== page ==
Figure.NZ was founded seven years ago with the aim to get the people of Aotearoa to use data well. In order to do that, Grace and her team designed and developed technology that processes data and makes it accessible and easy to use, while also educating people on how to use it.
This includes running workshops in private and public sector organisations, to running classes to educate six-year-olds.
“Our whole mission has always been to make data something that everyone can use because we believe that the best future is one where everyone has information and makes good decisions,” Grace says. “When I stumbled across data for the first time without having a background in this, I said, ‘Woah, this exists? This needs to be accessible for everyone’.”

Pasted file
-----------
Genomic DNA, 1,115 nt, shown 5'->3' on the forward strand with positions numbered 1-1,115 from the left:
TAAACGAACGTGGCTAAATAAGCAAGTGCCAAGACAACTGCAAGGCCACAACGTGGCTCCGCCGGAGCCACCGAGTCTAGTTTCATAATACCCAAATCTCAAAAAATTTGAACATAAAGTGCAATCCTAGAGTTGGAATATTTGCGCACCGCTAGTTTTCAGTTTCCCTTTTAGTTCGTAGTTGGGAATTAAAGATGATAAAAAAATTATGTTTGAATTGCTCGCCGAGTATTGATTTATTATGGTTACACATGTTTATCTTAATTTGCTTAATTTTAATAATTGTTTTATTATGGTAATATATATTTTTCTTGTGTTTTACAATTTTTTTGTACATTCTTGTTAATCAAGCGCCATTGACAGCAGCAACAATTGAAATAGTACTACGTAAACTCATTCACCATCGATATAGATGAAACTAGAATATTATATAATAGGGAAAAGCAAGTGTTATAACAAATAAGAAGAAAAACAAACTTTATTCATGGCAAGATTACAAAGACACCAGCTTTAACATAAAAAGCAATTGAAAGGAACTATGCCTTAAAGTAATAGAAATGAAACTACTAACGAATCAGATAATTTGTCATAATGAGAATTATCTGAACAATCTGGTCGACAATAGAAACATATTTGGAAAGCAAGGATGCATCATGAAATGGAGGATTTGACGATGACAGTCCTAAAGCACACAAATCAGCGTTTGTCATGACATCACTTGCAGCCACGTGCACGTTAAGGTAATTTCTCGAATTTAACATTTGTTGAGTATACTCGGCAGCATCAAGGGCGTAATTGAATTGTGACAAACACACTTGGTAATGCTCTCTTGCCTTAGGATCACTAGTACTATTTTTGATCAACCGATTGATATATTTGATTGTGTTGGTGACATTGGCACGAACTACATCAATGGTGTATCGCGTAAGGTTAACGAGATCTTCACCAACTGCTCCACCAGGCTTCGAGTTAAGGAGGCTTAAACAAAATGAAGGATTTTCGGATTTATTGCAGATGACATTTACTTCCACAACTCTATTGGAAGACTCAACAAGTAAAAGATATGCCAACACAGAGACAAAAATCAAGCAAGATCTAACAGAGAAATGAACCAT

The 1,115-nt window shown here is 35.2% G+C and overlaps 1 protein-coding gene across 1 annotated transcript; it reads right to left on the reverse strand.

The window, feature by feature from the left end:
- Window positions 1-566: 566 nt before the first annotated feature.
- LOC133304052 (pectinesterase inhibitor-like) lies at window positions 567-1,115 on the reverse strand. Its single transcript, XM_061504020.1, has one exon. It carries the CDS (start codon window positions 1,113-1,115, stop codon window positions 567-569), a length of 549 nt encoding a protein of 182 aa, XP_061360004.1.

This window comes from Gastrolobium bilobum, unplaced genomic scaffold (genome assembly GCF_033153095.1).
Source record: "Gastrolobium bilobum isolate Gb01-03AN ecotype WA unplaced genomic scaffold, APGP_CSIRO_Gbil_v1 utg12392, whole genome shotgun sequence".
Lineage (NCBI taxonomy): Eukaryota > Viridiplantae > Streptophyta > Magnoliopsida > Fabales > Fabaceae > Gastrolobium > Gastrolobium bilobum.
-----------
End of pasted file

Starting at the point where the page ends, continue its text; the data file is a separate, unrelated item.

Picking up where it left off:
She says unlike the current digital era, when Figure.NZ was founded in 2012, no one was talking about data. Now, thanks to advancements in tech, data is almost obsessively being used to measure and reward performance across a range of sectors, from business, to education, to government agencies and more.
But this fixation on metrics hasn’t resulted in all sunshine and lollipops for the human race. Studies have found that our obsession with data can actually result in a company or individual’s performance being worsened. Meanwhile, Grace says that although we now have access to myriads of data at our fingertips, people often aren’t equipped with the right skills or tools to use it meaningfully.